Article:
Knarf’s Knewz

Your news has been very helpful.  Thank you. [...]

Quote from: Phil Rumpole on September 12, 2020, 12 [...]

Quote from: knarf on September 10, 2020, 10:18:08 [...]

How can you be in Nebraska and not socially distan [...]

Diner Newz Feeds

  • Surly
  • Agelbert
  • Knarf
  • Golden Oxen
  • Frostbite Falls

Doomstead Diner Daily July 17The Diner Daily is av [...]

Doomstead Diner Daily July 16The Diner Daily is av [...]

The point being to wear down the "precariat [...]

Quote from: UnhingedBecauseLucid on March 18, 2019 [...]

CleanTechnicaSupport CleanTechnica’s work via dona [...]

QuoteThe FACT that the current incredibly STUPID e [...]

Your news has been very helpful.  Thank you. [...]

Quote from: Phil Rumpole on September 12, 2020, 12 [...]

Quote from: knarf on September 10, 2020, 10:18:08 [...]

How can you be in Nebraska and not socially distan [...]

Quote from: K-Dog on February 24, 2020, 06:23:52 P [...]

I wonder how much these coins have been debased? [...]

Precious tip of the day.....Buy silver NOW  She [...]

Scientists have unlocked the power of gold atoms b [...]

Quote from: azozeo on August 14, 2019, 10:41:33 AM [...]

I am OUT of Jury Service!  I got summoned to be a [...]

Quote from: Eddie on May 16, 2020, 10:30:30 AMQuot [...]

Quote from: RE on May 16, 2020, 08:20:06 AMQuote f [...]

Quote from: RE on May 16, 2020, 08:20:06 AMQuote f [...]

Alternate Perspectives

  • Two Ice Floes
  • Jumping Jack Flash
  • From Filmers to Farmers

Harvest at Chez Cog By Cognitive Dissonance   It became obvious to Mrs. Cog and I by early February [...]

  Perhaps a Crumble Rather Than a Collapse Chapter One By Cognitive Dissonance     “...we can endure [...]

The Flim-Flam Men by Cognitive Dissonance   I suspect if average Joe or Jane were asked to identify [...]

The Coming War With China Re-posted from CaitlinJohnstone.com   (Have you noticed that (suddenly) Ch [...]

Papers Please! By Cognitive Dissonance     For those who may not know, Mrs. Cog and I live in the mo [...]

Event Update For 2020-09-20http://jumpingjackflashhypothesis.blogspot.com/2012/02/jumping-jack-flash-hypothesis-its-gas.htmlThe [...]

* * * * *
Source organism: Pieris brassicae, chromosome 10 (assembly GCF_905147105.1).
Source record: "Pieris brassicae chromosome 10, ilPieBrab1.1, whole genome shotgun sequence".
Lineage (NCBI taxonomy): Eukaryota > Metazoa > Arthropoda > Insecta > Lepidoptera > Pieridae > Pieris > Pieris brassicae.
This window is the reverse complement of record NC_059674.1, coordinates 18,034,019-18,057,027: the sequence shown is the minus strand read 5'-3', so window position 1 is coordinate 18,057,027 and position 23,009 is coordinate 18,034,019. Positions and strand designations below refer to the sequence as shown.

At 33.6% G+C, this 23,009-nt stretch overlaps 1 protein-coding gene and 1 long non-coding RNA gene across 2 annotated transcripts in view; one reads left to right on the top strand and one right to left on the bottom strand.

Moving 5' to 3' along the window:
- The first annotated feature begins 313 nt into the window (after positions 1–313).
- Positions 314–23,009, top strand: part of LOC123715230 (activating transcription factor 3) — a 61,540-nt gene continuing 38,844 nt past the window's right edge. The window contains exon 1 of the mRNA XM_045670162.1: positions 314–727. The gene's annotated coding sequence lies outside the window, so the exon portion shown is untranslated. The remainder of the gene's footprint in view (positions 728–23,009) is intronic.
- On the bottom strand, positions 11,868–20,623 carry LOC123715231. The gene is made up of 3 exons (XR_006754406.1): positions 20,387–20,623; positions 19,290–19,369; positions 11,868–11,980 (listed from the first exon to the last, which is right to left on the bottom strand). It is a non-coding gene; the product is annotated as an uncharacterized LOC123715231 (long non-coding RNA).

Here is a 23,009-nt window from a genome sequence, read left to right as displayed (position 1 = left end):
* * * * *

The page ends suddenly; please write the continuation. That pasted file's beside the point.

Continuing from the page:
Event Update For 2020-09-19http://jumpingjackflashhypothesis.blogspot.com/2012/02/jumping-jack-flash-hypothesis-its-gas.htmlThe [...]

Event Update For 2020-09-18http://jumpingjackflashhypothesis.blogspot.com/2012/02/jumping-jack-flash-hypothesis-its-gas.htmlThe [...]

Event Update For 2020-09-17http://jumpingjackflashhypothesis.blogspot.com/2012/02/jumping-jack-flash-hypothesis-its-gas.htmlThe [...]

Event Update For 2020-09-16http://jumpingjackflashhypothesis.blogspot.com/2012/02/jumping-jack-flash-hypothesis-its-gas.htmlThe [...]

In other words, treat COVID-19 like a dry-run for the upcoming "big one" [...]

However don't expect strikes and yellow vests to fix underlying problems [...]

So how many more times are we going to hear that this is our last chance to take action in order to [...]

This is definitely not a bona fide post [...]

Daily Doom Photo

man-watching-tv

Sustainability

  • Peak Surfer
  • SUN
  • Transition Voice

"If there is no one left alive there is no need for an economy." As the costs of uncontrol [...]

The Great Pause Week 26: Beer Cascades"The Scots forest smallholding system is inherently democratic. It encourages innovation and pr [...]

The Great Pause Week 25: Carbon Negative Beer"Watt recognized, like few others in business, that carbon neutral is not good enough. We have [...]

The Great Pause Week 24: Can we have a hammer and dance for the climate emergency? "If your carbon audit is 5% above where it needs to be, the dance stops and the hammer falls. [...]

The Great Pause Week 23: Toppling Towers"The pandemic is just the sound of one shoe dropping."At 8 am on the morning of August 10, [...]